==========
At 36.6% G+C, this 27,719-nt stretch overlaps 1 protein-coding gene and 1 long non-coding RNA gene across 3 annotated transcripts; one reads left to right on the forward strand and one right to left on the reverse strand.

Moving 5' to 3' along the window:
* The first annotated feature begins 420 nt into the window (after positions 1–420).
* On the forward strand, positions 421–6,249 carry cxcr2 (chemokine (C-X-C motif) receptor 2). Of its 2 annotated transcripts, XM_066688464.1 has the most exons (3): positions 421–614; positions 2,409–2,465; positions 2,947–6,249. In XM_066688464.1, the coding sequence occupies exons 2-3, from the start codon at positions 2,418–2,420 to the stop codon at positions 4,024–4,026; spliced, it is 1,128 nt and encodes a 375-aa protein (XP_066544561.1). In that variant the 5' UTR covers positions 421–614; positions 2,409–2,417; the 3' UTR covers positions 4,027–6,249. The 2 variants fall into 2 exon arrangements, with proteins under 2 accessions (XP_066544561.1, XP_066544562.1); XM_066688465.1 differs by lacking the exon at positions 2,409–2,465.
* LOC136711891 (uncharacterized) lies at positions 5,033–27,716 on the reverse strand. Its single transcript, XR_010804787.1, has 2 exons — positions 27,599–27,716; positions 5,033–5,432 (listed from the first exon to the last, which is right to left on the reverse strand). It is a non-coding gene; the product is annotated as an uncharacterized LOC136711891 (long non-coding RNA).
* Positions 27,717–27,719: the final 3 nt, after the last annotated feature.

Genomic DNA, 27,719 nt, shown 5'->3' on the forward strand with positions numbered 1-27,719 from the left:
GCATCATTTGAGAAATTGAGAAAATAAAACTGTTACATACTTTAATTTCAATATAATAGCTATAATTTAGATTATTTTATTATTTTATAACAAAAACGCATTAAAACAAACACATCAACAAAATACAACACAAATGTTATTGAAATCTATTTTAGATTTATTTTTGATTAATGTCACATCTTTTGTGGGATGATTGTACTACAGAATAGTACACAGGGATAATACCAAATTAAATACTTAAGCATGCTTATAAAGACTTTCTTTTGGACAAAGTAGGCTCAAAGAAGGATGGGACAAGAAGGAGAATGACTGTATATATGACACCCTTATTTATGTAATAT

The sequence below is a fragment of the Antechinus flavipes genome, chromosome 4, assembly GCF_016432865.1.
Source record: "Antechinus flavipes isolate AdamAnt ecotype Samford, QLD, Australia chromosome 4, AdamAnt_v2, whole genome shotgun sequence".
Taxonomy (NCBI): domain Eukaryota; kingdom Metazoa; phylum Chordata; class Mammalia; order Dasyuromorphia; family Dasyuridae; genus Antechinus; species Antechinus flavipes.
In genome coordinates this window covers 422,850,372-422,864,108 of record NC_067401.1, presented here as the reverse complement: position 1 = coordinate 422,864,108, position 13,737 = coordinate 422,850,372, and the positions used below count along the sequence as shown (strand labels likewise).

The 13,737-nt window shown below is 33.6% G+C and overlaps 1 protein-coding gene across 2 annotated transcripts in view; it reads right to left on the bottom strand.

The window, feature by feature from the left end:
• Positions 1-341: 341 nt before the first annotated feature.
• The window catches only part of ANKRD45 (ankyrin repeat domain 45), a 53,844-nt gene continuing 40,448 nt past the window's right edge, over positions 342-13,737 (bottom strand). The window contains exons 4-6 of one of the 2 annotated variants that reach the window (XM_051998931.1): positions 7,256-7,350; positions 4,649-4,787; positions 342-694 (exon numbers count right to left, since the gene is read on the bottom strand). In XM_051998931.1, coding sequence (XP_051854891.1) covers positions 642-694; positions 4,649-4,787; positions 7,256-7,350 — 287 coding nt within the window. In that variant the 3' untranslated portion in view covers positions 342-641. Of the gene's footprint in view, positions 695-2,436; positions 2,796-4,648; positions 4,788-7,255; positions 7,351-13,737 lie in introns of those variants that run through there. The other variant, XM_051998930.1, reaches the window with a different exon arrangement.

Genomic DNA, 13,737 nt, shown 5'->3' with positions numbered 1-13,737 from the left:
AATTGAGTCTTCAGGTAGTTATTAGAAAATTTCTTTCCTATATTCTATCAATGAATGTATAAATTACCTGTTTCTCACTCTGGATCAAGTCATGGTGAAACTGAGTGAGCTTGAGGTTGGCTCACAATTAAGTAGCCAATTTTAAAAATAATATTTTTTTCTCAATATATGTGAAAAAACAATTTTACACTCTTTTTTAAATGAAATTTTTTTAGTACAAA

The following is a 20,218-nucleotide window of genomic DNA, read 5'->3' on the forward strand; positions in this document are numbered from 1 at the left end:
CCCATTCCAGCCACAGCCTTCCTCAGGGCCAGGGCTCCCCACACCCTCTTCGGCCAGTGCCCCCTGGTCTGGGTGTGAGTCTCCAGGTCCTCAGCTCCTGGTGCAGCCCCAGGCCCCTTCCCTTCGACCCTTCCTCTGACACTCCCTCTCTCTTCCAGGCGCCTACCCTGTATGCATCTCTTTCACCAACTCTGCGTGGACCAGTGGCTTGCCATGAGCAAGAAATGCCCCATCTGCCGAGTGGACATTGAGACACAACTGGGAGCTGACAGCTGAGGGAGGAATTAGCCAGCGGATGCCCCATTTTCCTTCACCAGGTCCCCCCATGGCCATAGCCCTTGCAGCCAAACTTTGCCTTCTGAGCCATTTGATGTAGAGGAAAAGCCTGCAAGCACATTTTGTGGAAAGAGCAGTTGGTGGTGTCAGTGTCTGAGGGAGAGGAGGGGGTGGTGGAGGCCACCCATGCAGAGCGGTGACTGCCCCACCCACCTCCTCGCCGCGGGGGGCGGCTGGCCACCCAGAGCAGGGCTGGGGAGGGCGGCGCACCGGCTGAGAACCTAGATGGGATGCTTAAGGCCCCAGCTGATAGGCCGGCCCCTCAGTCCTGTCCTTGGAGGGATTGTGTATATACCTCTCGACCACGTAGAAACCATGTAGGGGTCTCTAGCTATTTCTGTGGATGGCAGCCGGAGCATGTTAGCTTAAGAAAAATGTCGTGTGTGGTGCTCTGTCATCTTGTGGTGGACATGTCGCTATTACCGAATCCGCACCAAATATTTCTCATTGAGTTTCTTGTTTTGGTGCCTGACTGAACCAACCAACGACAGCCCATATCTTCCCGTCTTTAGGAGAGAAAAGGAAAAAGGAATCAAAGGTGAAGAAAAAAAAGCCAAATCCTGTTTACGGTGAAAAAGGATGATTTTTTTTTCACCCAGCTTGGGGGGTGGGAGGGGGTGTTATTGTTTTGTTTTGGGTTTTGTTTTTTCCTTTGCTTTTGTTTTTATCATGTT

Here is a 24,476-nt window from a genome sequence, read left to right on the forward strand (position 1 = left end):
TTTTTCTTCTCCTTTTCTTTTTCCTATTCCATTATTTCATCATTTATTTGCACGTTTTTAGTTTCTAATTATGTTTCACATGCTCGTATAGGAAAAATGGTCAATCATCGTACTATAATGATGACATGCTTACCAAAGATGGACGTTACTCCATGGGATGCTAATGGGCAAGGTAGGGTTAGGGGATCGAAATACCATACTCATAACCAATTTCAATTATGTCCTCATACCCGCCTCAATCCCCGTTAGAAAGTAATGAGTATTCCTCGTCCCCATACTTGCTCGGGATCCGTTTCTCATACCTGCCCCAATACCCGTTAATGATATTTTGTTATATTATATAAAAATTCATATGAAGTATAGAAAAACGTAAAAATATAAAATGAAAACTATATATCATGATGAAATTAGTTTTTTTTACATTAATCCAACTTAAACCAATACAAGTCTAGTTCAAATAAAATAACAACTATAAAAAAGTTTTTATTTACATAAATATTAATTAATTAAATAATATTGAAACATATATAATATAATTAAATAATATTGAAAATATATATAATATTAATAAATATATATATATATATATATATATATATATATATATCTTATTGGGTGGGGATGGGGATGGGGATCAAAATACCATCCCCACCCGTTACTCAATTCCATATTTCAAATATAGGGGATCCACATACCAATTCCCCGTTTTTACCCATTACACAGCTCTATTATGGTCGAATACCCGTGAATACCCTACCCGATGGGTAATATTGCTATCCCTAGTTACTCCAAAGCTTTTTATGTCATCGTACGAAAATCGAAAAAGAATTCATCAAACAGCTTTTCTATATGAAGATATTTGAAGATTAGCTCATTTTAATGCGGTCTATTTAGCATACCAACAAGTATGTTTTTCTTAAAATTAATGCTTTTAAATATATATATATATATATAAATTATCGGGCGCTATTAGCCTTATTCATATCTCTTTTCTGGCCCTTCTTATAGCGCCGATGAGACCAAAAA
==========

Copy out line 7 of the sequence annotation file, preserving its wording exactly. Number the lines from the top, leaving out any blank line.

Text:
Genomic DNA, 27,719 nt, shown 5'->3' on the forward strand with positions numbered 1-27,719 from the left: